On Sunday, Oakland Athletics' pitcher Dallas Braden pitched the 19th perfect game in major league history against the Tampa Bay Rays. The historic achievement was made sweeter by Braden's grandmother, Peggy Lindsey, who was in the stands for the Mother's Day win. Lindsey helped raise Braden after his mother died of cancer when he was a teenager.
On "The Early Show," Lindsey said she knew something special was happening around the 7th inning.
As the game went on into the ninth inning, Lindsey's nervousness grew for her grandson.
She said, "After the second out in the ninth inning, I started making my way down towards the field. And I climbed up on the dugout, and then got pulled off of there real quick. But very exciting. Very exciting."
Braden said as the game went on, he, too, grew aware of the situation.
"You're aware of where you're at in the lineup more so than the extreme detail of have you walked anybody or has anybody gotten a hit. You obviously notice that. And I've said before, you know, I notice we started to get to their guy a little bit and Shields is a great arm, great pitcher. So anytime you start to scratch runs across, the inning gets extended, you're checking the scoreboard. So you become a little more aware of the situation."
"Early Show" co-anchor Harry Smith pointed out that Tampa Bay is one of the hottest teams in baseball -- with great hitters.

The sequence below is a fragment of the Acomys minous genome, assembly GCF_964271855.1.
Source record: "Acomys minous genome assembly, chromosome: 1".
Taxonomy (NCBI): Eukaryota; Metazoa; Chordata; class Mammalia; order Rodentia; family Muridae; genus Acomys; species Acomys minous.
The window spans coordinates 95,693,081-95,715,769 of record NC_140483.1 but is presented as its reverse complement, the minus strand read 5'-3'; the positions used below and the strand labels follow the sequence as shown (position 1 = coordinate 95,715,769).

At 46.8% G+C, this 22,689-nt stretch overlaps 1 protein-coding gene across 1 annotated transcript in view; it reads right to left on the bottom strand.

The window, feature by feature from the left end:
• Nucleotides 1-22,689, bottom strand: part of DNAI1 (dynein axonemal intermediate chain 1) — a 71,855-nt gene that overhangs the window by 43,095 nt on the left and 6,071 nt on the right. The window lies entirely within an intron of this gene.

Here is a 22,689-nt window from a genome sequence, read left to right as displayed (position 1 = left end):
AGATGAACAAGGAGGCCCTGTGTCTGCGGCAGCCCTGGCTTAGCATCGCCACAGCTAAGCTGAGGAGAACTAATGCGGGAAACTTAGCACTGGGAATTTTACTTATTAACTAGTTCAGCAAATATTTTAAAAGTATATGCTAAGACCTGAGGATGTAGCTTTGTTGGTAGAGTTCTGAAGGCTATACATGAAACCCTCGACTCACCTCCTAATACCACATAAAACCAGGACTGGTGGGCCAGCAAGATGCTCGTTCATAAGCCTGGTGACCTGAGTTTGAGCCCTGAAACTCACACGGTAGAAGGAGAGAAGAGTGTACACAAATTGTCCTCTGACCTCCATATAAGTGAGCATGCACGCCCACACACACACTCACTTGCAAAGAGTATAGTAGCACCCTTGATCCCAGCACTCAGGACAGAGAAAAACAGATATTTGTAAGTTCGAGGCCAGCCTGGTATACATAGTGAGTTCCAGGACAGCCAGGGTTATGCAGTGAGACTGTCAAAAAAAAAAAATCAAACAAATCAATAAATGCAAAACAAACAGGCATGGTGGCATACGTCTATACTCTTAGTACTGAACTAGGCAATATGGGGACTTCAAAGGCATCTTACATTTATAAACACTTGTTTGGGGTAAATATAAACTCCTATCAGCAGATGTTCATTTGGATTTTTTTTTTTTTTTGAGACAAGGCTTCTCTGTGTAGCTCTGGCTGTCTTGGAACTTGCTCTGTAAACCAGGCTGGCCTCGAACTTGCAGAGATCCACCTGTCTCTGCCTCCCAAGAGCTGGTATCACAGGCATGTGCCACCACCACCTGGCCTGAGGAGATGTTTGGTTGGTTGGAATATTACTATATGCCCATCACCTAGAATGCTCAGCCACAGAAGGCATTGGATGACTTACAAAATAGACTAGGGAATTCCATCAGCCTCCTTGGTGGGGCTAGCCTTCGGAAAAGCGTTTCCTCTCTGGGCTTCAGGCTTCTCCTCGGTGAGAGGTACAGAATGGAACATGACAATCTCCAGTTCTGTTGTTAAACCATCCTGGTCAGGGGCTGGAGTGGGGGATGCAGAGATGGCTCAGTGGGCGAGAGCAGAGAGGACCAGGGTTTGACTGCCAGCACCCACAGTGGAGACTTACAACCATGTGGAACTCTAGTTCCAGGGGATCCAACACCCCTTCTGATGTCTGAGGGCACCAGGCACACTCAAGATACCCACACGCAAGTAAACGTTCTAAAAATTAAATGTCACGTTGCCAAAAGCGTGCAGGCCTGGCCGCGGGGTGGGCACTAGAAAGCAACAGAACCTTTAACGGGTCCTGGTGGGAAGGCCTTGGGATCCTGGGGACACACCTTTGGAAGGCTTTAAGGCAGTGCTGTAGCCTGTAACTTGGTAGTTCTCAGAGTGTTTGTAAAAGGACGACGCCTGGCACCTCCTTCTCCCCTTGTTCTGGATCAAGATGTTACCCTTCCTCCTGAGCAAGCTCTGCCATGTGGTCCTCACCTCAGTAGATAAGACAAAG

Braden replied, "That's a pretty formidable lineup over there. They've got all the speed in the world. I mean, they could probably compete in the summer games on a track team somewhere. They've got just absolute speedsters and all the right power in all the right places up and down that lineup. ... So to be able to dodge some bullets that day was exciting."
After his final pitch Braden found his way to his grandmother and gave her a long hug.
"There's really no words could I have came up with to convey to her how I felt and how much it meant to have her there and experiencing that with me," Braden said. "I wouldn't have been there on that day if it wasn't for her. And all the glory to her. There's no way that that was possible (without her) and I'm glad that I was able to give that to her on that day."
Braden's grandmother is also known now for famously saying "Stick it, A-Rod."
Her comments came after a tense interaction between Braden and the Yankees' Alex Rodriguez after he walked over the pitcher's mound in an April game.
Since his perfect game, however, the once no-name pitcher has made his mark in the history books and in the media. This week he hosted David Letterman's top 10 list and graced the cover of Sports Illustrated.
But Braden assured Smith he's not letting all the fame go to his head.
He said, "We can talk about the achievement and we can talk about the day and the special meaning behind it, but ultimately that does that get us into the playoffs, that does not get us into the postseason. And that doesn't guarantee me another start in this game. There's work to be done and it's a marathon, not a sprint. So we'll see how it finishes at the end."